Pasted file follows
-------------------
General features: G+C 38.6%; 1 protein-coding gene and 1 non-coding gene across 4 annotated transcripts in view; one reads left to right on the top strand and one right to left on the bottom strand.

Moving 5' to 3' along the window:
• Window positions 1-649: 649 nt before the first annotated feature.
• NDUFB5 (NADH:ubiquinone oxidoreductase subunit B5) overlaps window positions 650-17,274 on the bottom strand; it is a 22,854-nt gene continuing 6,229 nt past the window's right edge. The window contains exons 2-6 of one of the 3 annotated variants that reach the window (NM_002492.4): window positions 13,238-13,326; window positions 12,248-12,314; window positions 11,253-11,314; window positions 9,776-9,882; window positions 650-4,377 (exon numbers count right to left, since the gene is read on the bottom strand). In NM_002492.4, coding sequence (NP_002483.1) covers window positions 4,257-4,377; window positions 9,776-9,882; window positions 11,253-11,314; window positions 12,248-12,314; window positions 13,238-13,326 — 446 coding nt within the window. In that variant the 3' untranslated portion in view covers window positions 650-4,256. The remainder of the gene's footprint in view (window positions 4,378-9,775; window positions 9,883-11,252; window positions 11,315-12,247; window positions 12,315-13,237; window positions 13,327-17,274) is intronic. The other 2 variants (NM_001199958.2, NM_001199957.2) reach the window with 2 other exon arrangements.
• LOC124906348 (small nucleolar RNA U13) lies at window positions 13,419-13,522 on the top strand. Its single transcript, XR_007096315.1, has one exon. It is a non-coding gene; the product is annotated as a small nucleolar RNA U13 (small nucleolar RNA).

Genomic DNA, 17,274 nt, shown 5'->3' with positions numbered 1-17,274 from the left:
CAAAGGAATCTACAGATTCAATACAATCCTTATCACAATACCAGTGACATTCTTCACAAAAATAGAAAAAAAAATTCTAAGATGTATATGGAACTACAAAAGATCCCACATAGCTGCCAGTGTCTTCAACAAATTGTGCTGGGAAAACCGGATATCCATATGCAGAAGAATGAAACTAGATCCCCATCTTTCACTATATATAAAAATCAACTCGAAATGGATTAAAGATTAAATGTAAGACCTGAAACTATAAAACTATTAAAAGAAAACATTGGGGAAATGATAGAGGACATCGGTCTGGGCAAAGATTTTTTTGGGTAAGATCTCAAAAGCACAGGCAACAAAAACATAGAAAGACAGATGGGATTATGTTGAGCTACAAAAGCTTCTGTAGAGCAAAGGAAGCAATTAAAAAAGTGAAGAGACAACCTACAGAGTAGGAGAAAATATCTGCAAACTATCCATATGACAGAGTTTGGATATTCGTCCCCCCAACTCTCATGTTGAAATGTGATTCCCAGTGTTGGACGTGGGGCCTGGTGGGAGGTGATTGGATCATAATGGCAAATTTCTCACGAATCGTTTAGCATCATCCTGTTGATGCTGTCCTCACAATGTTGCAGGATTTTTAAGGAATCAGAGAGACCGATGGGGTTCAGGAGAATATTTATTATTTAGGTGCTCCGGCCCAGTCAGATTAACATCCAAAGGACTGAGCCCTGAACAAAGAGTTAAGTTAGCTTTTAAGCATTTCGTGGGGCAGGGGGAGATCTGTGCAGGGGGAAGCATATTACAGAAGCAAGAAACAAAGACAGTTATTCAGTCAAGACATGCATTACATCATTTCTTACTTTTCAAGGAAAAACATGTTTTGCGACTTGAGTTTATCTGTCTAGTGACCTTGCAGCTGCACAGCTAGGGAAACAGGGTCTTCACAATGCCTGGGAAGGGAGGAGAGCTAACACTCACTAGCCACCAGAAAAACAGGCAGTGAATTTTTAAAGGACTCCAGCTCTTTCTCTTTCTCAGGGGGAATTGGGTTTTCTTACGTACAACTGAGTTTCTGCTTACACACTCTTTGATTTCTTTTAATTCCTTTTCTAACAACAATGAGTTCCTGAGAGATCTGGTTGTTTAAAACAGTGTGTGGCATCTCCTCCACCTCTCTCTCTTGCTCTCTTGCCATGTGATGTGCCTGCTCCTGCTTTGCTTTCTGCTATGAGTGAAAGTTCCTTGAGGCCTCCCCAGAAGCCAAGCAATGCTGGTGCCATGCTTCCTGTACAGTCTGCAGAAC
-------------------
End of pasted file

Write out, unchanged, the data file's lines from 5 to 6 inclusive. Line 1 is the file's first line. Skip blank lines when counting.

• LOC124906348 (small nucleolar RNA U13) lies at window positions 13,419-13,522 on the top strand. Its single transcript, XR_007096315.1, has one exon. It is a non-coding gene; the product is annotated as a small nucleolar RNA U13 (small nucleolar RNA).

Genomic DNA, 17,274 nt, shown 5'->3' with positions numbered 1-17,274 from the left: